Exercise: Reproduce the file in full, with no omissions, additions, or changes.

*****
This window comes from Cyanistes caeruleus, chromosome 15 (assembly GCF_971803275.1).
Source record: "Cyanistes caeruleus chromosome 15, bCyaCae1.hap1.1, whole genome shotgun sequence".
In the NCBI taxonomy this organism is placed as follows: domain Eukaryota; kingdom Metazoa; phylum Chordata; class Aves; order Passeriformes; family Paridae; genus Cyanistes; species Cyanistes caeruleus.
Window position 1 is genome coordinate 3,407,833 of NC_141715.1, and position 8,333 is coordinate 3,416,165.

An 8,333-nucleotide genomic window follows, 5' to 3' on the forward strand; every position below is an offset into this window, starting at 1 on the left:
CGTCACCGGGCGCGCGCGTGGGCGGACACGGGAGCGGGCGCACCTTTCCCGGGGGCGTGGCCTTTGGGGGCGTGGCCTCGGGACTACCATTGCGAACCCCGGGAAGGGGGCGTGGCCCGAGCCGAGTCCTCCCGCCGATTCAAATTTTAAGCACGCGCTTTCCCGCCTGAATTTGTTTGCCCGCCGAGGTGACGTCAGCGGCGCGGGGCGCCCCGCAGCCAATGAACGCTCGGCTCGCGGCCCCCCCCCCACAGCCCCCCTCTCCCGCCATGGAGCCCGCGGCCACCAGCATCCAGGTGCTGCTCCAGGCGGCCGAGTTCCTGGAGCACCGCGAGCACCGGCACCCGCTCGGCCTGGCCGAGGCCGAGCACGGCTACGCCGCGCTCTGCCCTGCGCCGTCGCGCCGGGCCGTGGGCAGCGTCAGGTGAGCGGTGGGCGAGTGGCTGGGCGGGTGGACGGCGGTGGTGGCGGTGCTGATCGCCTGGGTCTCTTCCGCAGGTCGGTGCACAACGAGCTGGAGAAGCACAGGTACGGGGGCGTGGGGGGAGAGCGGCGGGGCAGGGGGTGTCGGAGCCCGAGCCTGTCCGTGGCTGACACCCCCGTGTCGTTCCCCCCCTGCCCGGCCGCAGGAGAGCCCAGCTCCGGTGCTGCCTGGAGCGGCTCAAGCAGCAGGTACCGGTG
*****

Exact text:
This window comes from Cyanistes caeruleus, chromosome 15 (assembly GCF_971803275.1).
Source record: "Cyanistes caeruleus chromosome 15, bCyaCae1.hap1.1, whole genome shotgun sequence".
In the NCBI taxonomy this organism is placed as follows: domain Eukaryota; kingdom Metazoa; phylum Chordata; class Aves; order Passeriformes; family Paridae; genus Cyanistes; species Cyanistes caeruleus.
Window position 1 is genome coordinate 3,407,833 of NC_141715.1, and position 8,333 is coordinate 3,416,165.

An 8,333-nucleotide genomic window follows, 5' to 3' on the forward strand; every position below is an offset into this window, starting at 1 on the left:
CGTCACCGGGCGCGCGCGTGGGCGGACACGGGAGCGGGCGCACCTTTCCCGGGGGCGTGGCCTTTGGGGGCGTGGCCTCGGGACTACCATTGCGAACCCCGGGAAGGGGGCGTGGCCCGAGCCGAGTCCTCCCGCCGATTCAAATTTTAAGCACGCGCTTTCCCGCCTGAATTTGTTTGCCCGCCGAGGTGACGTCAGCGGCGCGGGGCGCCCCGCAGCCAATGAACGCTCGGCTCGCGGCCCCCCCCCCACAGCCCCCCTCTCCCGCCATGGAGCCCGCGGCCACCAGCATCCAGGTGCTGCTCCAGGCGGCCGAGTTCCTGGAGCACCGCGAGCACCGGCACCCGCTCGGCCTGGCCGAGGCCGAGCACGGCTACGCCGCGCTCTGCCCTGCGCCGTCGCGCCGGGCCGTGGGCAGCGTCAGGTGAGCGGTGGGCGAGTGGCTGGGCGGGTGGACGGCGGTGGTGGCGGTGCTGATCGCCTGGGTCTCTTCCGCAGGTCGGTGCACAACGAGCTGGAGAAGCACAGGTACGGGGGCGTGGGGGGAGAGCGGCGGGGCAGGGGGTGTCGGAGCCCGAGCCTGTCCGTGGCTGACACCCCCGTGTCGTTCCCCCCCTGCCCGGCCGCAGGAGAGCCCAGCTCCGGTGCTGCCTGGAGCGGCTCAAGCAGCAGGTACCGGTG